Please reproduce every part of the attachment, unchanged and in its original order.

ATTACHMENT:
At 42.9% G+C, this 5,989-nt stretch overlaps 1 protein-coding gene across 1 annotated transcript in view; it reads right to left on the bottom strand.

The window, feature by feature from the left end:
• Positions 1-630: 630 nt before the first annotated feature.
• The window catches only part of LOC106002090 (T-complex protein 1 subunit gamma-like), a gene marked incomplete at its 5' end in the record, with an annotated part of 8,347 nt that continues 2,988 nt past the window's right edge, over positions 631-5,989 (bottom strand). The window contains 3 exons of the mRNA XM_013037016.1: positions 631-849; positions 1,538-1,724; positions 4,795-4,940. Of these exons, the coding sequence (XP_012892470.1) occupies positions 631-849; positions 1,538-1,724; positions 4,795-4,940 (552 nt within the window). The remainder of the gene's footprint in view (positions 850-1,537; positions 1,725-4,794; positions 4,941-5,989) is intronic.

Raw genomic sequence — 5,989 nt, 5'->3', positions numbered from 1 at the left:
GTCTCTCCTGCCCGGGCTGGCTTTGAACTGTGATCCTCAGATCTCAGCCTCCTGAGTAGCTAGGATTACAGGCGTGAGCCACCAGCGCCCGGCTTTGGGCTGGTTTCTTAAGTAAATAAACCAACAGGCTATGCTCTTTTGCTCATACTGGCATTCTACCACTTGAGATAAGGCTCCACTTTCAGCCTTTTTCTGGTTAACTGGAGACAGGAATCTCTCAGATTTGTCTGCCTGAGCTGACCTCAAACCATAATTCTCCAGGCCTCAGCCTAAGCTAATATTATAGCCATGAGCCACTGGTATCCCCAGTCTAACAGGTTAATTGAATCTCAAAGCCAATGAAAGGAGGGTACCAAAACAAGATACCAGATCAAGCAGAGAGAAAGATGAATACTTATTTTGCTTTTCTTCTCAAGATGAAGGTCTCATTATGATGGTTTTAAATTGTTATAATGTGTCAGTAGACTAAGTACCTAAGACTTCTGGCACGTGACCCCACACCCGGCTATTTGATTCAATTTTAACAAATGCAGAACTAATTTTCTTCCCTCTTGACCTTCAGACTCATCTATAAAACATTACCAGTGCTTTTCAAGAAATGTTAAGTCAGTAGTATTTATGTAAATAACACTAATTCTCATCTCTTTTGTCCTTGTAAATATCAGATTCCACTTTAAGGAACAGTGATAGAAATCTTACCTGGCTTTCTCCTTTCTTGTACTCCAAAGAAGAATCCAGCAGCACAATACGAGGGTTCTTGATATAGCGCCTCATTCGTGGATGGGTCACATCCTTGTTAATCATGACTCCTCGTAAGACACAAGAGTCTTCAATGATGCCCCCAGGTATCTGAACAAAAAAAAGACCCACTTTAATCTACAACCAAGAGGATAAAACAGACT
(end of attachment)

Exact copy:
At 42.9% G+C, this 5,989-nt stretch overlaps 1 protein-coding gene across 1 annotated transcript in view; it reads right to left on the bottom strand.

The window, feature by feature from the left end:
• Positions 1-630: 630 nt before the first annotated feature.
• The window catches only part of LOC106002090 (T-complex protein 1 subunit gamma-like), a gene marked incomplete at its 5' end in the record, with an annotated part of 8,347 nt that continues 2,988 nt past the window's right edge, over positions 631-5,989 (bottom strand). The window contains 3 exons of the mRNA XM_013037016.1: positions 631-849; positions 1,538-1,724; positions 4,795-4,940. Of these exons, the coding sequence (XP_012892470.1) occupies positions 631-849; positions 1,538-1,724; positions 4,795-4,940 (552 nt within the window). The remainder of the gene's footprint in view (positions 850-1,537; positions 1,725-4,794; positions 4,941-5,989) is intronic.

Raw genomic sequence — 5,989 nt, 5'->3', positions numbered from 1 at the left:
GTCTCTCCTGCCCGGGCTGGCTTTGAACTGTGATCCTCAGATCTCAGCCTCCTGAGTAGCTAGGATTACAGGCGTGAGCCACCAGCGCCCGGCTTTGGGCTGGTTTCTTAAGTAAATAAACCAACAGGCTATGCTCTTTTGCTCATACTGGCATTCTACCACTTGAGATAAGGCTCCACTTTCAGCCTTTTTCTGGTTAACTGGAGACAGGAATCTCTCAGATTTGTCTGCCTGAGCTGACCTCAAACCATAATTCTCCAGGCCTCAGCCTAAGCTAATATTATAGCCATGAGCCACTGGTATCCCCAGTCTAACAGGTTAATTGAATCTCAAAGCCAATGAAAGGAGGGTACCAAAACAAGATACCAGATCAAGCAGAGAGAAAGATGAATACTTATTTTGCTTTTCTTCTCAAGATGAAGGTCTCATTATGATGGTTTTAAATTGTTATAATGTGTCAGTAGACTAAGTACCTAAGACTTCTGGCACGTGACCCCACACCCGGCTATTTGATTCAATTTTAACAAATGCAGAACTAATTTTCTTCCCTCTTGACCTTCAGACTCATCTATAAAACATTACCAGTGCTTTTCAAGAAATGTTAAGTCAGTAGTATTTATGTAAATAACACTAATTCTCATCTCTTTTGTCCTTGTAAATATCAGATTCCACTTTAAGGAACAGTGATAGAAATCTTACCTGGCTTTCTCCTTTCTTGTACTCCAAAGAAGAATCCAGCAGCACAATACGAGGGTTCTTGATATAGCGCCTCATTCGTGGATGGGTCACATCCTTGTTAATCATGACTCCTCGTAAGACACAAGAGTCTTCAATGATGCCCCCAGGTATCTGAACAAAAAAAAGACCCACTTTAATCTACAACCAAGAGGATAAAACAGACT